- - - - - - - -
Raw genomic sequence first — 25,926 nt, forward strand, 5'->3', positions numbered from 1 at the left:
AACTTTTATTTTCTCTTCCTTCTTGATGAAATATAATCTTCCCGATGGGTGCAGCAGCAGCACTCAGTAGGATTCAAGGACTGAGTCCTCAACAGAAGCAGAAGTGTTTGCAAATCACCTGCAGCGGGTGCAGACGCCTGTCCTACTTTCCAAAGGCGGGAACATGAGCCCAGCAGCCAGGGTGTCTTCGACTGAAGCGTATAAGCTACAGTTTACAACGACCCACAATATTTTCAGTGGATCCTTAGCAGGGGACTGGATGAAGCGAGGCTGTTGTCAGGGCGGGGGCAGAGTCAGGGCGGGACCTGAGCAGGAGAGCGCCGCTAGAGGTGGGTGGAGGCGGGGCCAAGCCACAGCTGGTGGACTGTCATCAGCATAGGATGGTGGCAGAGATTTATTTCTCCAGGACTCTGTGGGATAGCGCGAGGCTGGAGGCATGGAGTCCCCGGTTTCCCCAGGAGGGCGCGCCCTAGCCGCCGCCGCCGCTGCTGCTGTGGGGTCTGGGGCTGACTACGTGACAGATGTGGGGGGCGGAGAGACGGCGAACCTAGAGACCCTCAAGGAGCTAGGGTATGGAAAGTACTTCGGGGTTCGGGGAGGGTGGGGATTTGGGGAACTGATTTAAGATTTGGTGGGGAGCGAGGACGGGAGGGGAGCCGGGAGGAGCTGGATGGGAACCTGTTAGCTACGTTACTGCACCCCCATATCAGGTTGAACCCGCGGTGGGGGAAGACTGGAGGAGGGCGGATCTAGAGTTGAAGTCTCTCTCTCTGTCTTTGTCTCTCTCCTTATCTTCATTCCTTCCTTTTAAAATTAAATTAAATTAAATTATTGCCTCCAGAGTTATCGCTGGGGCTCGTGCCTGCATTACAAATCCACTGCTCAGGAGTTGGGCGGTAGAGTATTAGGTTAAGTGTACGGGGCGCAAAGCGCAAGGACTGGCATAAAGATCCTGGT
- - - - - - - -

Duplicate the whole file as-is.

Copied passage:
Raw genomic sequence first — 25,926 nt, forward strand, 5'->3', positions numbered from 1 at the left:
AACTTTTATTTTCTCTTCCTTCTTGATGAAATATAATCTTCCCGATGGGTGCAGCAGCAGCACTCAGTAGGATTCAAGGACTGAGTCCTCAACAGAAGCAGAAGTGTTTGCAAATCACCTGCAGCGGGTGCAGACGCCTGTCCTACTTTCCAAAGGCGGGAACATGAGCCCAGCAGCCAGGGTGTCTTCGACTGAAGCGTATAAGCTACAGTTTACAACGACCCACAATATTTTCAGTGGATCCTTAGCAGGGGACTGGATGAAGCGAGGCTGTTGTCAGGGCGGGGGCAGAGTCAGGGCGGGACCTGAGCAGGAGAGCGCCGCTAGAGGTGGGTGGAGGCGGGGCCAAGCCACAGCTGGTGGACTGTCATCAGCATAGGATGGTGGCAGAGATTTATTTCTCCAGGACTCTGTGGGATAGCGCGAGGCTGGAGGCATGGAGTCCCCGGTTTCCCCAGGAGGGCGCGCCCTAGCCGCCGCCGCCGCTGCTGCTGTGGGGTCTGGGGCTGACTACGTGACAGATGTGGGGGGCGGAGAGACGGCGAACCTAGAGACCCTCAAGGAGCTAGGGTATGGAAAGTACTTCGGGGTTCGGGGAGGGTGGGGATTTGGGGAACTGATTTAAGATTTGGTGGGGAGCGAGGACGGGAGGGGAGCCGGGAGGAGCTGGATGGGAACCTGTTAGCTACGTTACTGCACCCCCATATCAGGTTGAACCCGCGGTGGGGGAAGACTGGAGGAGGGCGGATCTAGAGTTGAAGTCTCTCTCTCTGTCTTTGTCTCTCTCCTTATCTTCATTCCTTCCTTTTAAAATTAAATTAAATTAAATTATTGCCTCCAGAGTTATCGCTGGGGCTCGTGCCTGCATTACAAATCCACTGCTCAGGAGTTGGGCGGTAGAGTATTAGGTTAAGTGTACGGGGCGCAAAGCGCAAGGACTGGCATAAAGATCCTGGT